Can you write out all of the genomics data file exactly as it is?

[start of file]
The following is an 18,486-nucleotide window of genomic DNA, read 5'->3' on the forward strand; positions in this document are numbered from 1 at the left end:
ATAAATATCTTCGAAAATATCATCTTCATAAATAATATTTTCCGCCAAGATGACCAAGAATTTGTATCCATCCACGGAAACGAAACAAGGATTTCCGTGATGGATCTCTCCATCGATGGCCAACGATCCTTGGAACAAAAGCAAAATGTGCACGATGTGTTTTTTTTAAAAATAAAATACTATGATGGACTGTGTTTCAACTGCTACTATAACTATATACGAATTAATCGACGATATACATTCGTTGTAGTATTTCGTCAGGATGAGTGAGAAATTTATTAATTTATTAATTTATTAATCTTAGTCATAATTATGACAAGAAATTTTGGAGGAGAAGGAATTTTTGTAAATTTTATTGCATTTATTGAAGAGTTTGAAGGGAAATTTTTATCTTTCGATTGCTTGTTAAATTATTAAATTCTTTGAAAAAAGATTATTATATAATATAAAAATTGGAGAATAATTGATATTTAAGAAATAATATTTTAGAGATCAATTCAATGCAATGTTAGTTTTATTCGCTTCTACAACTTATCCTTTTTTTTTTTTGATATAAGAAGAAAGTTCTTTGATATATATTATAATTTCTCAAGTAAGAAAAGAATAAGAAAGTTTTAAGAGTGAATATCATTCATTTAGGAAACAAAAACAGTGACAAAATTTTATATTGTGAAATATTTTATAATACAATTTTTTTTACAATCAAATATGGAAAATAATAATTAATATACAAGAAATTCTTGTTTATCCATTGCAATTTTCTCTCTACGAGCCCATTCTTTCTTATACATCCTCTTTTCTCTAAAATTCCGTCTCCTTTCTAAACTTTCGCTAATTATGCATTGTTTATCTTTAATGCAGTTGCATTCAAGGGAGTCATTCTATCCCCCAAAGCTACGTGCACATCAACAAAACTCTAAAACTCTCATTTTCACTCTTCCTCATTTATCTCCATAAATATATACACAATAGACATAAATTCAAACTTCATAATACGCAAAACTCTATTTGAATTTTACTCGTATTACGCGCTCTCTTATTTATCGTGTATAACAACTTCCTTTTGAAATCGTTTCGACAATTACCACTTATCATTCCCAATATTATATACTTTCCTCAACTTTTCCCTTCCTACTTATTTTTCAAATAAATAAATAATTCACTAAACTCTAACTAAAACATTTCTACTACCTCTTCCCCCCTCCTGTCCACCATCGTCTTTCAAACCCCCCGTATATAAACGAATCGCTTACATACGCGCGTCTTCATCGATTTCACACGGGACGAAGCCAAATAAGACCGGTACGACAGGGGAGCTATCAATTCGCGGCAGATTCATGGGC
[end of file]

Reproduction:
The following is an 18,486-nucleotide window of genomic DNA, read 5'->3' on the forward strand; positions in this document are numbered from 1 at the left end:
ATAAATATCTTCGAAAATATCATCTTCATAAATAATATTTTCCGCCAAGATGACCAAGAATTTGTATCCATCCACGGAAACGAAACAAGGATTTCCGTGATGGATCTCTCCATCGATGGCCAACGATCCTTGGAACAAAAGCAAAATGTGCACGATGTGTTTTTTTTAAAAATAAAATACTATGATGGACTGTGTTTCAACTGCTACTATAACTATATACGAATTAATCGACGATATACATTCGTTGTAGTATTTCGTCAGGATGAGTGAGAAATTTATTAATTTATTAATTTATTAATCTTAGTCATAATTATGACAAGAAATTTTGGAGGAGAAGGAATTTTTGTAAATTTTATTGCATTTATTGAAGAGTTTGAAGGGAAATTTTTATCTTTCGATTGCTTGTTAAATTATTAAATTCTTTGAAAAAAGATTATTATATAATATAAAAATTGGAGAATAATTGATATTTAAGAAATAATATTTTAGAGATCAATTCAATGCAATGTTAGTTTTATTCGCTTCTACAACTTATCCTTTTTTTTTTTTGATATAAGAAGAAAGTTCTTTGATATATATTATAATTTCTCAAGTAAGAAAAGAATAAGAAAGTTTTAAGAGTGAATATCATTCATTTAGGAAACAAAAACAGTGACAAAATTTTATATTGTGAAATATTTTATAATACAATTTTTTTTACAATCAAATATGGAAAATAATAATTAATATACAAGAAATTCTTGTTTATCCATTGCAATTTTCTCTCTACGAGCCCATTCTTTCTTATACATCCTCTTTTCTCTAAAATTCCGTCTCCTTTCTAAACTTTCGCTAATTATGCATTGTTTATCTTTAATGCAGTTGCATTCAAGGGAGTCATTCTATCCCCCAAAGCTACGTGCACATCAACAAAACTCTAAAACTCTCATTTTCACTCTTCCTCATTTATCTCCATAAATATATACACAATAGACATAAATTCAAACTTCATAATACGCAAAACTCTATTTGAATTTTACTCGTATTACGCGCTCTCTTATTTATCGTGTATAACAACTTCCTTTTGAAATCGTTTCGACAATTACCACTTATCATTCCCAATATTATATACTTTCCTCAACTTTTCCCTTCCTACTTATTTTTCAAATAAATAAATAATTCACTAAACTCTAACTAAAACATTTCTACTACCTCTTCCCCCCTCCTGTCCACCATCGTCTTTCAAACCCCCCGTATATAAACGAATCGCTTACATACGCGCGTCTTCATCGATTTCACACGGGACGAAGCCAAATAAGACCGGTACGACAGGGGAGCTATCAATTCGCGGCAGATTCATGGGC